: Received: 24 February 2021 / Approved: 26 February 2021 / Online: 26 February 2021 (11:22:45 CET)
: Received: 16 May 2021 / Approved: 19 May 2021 / Online: 19 May 2021 (23:06:43 CEST)
Al-Ezzi, A.; Kamel, N.; Faye, I.; Gunaseli, E. Analysis of Default Mode Network in Social Anxiety Disorder: EEG Resting-State Effective Connectivity Study. Sensors2021, 21, 4098.
Al-Ezzi, A.; Kamel, N.; Faye, I.; Gunaseli, E. Analysis of Default Mode Network in Social Anxiety Disorder: EEG Resting-State Effective Connectivity Study. Sensors 2021, 21, 4098.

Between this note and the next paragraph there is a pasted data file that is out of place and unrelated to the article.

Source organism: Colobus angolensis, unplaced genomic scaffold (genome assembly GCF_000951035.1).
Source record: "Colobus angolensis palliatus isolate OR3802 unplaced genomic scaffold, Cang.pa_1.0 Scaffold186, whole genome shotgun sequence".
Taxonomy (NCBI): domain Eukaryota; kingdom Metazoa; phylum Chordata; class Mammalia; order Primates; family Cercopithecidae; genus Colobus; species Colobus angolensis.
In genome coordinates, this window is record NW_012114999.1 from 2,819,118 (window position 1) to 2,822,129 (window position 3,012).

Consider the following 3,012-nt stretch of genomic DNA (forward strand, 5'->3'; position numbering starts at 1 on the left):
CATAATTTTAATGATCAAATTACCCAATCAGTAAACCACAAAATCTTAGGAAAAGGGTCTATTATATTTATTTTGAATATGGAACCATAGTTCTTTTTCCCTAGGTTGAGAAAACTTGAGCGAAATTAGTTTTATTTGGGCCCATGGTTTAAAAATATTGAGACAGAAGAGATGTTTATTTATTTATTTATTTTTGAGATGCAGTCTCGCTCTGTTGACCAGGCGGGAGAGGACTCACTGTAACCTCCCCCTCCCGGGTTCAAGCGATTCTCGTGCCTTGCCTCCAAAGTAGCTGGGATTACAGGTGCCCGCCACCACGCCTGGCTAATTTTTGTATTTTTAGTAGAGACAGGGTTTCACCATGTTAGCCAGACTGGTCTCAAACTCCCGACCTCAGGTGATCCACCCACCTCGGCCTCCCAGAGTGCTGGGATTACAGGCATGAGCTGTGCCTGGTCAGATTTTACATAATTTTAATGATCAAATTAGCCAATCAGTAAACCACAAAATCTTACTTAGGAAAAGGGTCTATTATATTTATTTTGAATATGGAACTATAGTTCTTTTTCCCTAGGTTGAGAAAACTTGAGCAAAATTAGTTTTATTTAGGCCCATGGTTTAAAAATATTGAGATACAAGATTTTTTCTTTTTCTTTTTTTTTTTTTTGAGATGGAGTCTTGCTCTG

Several neuroimaging findings by using different modalities (e.g., fMRI and PET) have suggested that social anxiety disorder (SAD) is correlated with alterations in regional or network-level brain function. However, these modalities do not quantify the fast dynamic connectivity of causal information networks due to their poor temporal resolution. In this study, SAD-related changes in brain connections within the default mode network (DMN) was investigated using Electroencephalogram (EEG). Partial directed coherence (PDC) was used to assess the causal influences of DMN regions on each other and indicate the changes in the DMN effective network related to SAD severity. The EEG data were collected from 88 subjects (control, mild, moderate, severe) and used to estimate the effective connectivity between DMN regions at different frequency bands. Among the healthy control (HC) and the three considered levels of severity of SAD, the results indicated a higher level of causal interactions for the mild and moderate SAD groups than for the severe and HC groups. Between the control and the severe SAD groups, the results indicated a higher level of causal connections for the control throughout all the DMN regions. We found significant increases in the mean PDC in the delta and alpha bands between the SAD groups. Among the DMN regions, the precuneus exhibited a higher level of causal influence than other regions. Therefore, it was suggested to be a major source hub that contributes to the mental exploration and emotional content of SAD. In contrast to the severe group, the HC exhibited higher resting-state connectivity at the mesial prefrontal cortex (mPFC), providing evidence for mPFC dysfunction in the severe SAD group. Furthermore, the total Social Interaction Anxiety Scale (SIAS) was positively correlated with the mean values of the PDC of the severe SAD group and negatively correlated with those of the HC group. The reported results may facilitate greater comprehension of the underlying potential SAD neural biomarkers and can be used to characterize possible targets for further medication.
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